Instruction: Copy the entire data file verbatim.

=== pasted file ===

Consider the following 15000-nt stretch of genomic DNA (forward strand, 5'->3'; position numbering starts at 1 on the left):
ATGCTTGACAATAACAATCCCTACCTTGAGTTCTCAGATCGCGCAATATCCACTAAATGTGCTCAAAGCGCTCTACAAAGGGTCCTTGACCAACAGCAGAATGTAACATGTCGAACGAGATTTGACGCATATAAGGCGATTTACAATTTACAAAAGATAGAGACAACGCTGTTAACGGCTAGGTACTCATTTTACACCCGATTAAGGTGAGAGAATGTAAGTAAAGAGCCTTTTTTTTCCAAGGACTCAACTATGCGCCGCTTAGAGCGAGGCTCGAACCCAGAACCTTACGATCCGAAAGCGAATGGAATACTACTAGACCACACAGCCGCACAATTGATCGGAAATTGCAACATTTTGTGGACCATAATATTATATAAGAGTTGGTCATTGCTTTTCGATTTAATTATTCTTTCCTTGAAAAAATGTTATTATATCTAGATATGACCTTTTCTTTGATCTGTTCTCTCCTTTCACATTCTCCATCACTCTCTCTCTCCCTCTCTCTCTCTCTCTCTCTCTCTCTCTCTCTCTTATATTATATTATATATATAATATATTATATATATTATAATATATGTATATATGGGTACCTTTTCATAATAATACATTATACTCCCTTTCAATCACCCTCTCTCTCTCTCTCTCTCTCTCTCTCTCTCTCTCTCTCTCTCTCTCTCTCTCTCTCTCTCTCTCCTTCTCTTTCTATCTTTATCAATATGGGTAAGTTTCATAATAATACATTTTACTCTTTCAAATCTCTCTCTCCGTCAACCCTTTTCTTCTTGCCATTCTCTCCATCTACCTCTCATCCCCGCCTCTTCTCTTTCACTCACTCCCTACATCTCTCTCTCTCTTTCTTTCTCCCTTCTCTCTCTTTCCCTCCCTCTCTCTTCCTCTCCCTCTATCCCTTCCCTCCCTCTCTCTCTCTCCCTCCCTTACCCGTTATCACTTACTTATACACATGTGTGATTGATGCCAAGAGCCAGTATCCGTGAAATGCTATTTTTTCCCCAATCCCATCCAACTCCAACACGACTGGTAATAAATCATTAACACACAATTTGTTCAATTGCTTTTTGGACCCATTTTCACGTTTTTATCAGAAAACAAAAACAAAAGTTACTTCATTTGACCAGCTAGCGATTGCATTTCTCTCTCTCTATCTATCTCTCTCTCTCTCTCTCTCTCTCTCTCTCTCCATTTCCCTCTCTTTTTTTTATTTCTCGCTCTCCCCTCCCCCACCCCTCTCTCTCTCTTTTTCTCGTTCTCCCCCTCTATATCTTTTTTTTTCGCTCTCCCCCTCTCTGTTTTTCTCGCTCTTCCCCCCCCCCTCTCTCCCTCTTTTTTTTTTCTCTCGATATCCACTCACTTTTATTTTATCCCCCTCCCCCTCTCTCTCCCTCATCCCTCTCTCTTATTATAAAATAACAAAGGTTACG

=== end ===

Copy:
Consider the following 15000-nt stretch of genomic DNA (forward strand, 5'->3'; position numbering starts at 1 on the left):
ATGCTTGACAATAACAATCCCTACCTTGAGTTCTCAGATCGCGCAATATCCACTAAATGTGCTCAAAGCGCTCTACAAAGGGTCCTTGACCAACAGCAGAATGTAACATGTCGAACGAGATTTGACGCATATAAGGCGATTTACAATTTACAAAAGATAGAGACAACGCTGTTAACGGCTAGGTACTCATTTTACACCCGATTAAGGTGAGAGAATGTAAGTAAAGAGCCTTTTTTTTCCAAGGACTCAACTATGCGCCGCTTAGAGCGAGGCTCGAACCCAGAACCTTACGATCCGAAAGCGAATGGAATACTACTAGACCACACAGCCGCACAATTGATCGGAAATTGCAACATTTTGTGGACCATAATATTATATAAGAGTTGGTCATTGCTTTTCGATTTAATTATTCTTTCCTTGAAAAAATGTTATTATATCTAGATATGACCTTTTCTTTGATCTGTTCTCTCCTTTCACATTCTCCATCACTCTCTCTCTCCCTCTCTCTCTCTCTCTCTCTCTCTCTCTCTCTCTTATATTATATTATATATATAATATATTATATATATTATAATATATGTATATATGGGTACCTTTTCATAATAATACATTATACTCCCTTTCAATCACCCTCTCTCTCTCTCTCTCTCTCTCTCTCTCTCTCTCTCTCTCTCTCTCTCTCTCTCTCTCTCTCTCCTTCTCTTTCTATCTTTATCAATATGGGTAAGTTTCATAATAATACATTTTACTCTTTCAAATCTCTCTCTCCGTCAACCCTTTTCTTCTTGCCATTCTCTCCATCTACCTCTCATCCCCGCCTCTTCTCTTTCACTCACTCCCTACATCTCTCTCTCTCTTTCTTTCTCCCTTCTCTCTCTTTCCCTCCCTCTCTCTTCCTCTCCCTCTATCCCTTCCCTCCCTCTCTCTCTCTCCCTCCCTTACCCGTTATCACTTACTTATACACATGTGTGATTGATGCCAAGAGCCAGTATCCGTGAAATGCTATTTTTTCCCCAATCCCATCCAACTCCAACACGACTGGTAATAAATCATTAACACACAATTTGTTCAATTGCTTTTTGGACCCATTTTCACGTTTTTATCAGAAAACAAAAACAAAAGTTACTTCATTTGACCAGCTAGCGATTGCATTTCTCTCTCTCTATCTATCTCTCTCTCTCTCTCTCTCTCTCTCTCTCTCCATTTCCCTCTCTTTTTTTTATTTCTCGCTCTCCCCTCCCCCACCCCTCTCTCTCTCTTTTTCTCGTTCTCCCCCTCTATATCTTTTTTTTTCGCTCTCCCCCTCTCTGTTTTTCTCGCTCTTCCCCCCCCCCTCTCTCCCTCTTTTTTTTTTCTCTCGATATCCACTCACTTTTATTTTATCCCCCTCCCCCTCTCTCTCCCTCATCCCTCTCTCTTATTATAAAATAACAAAGGTTACG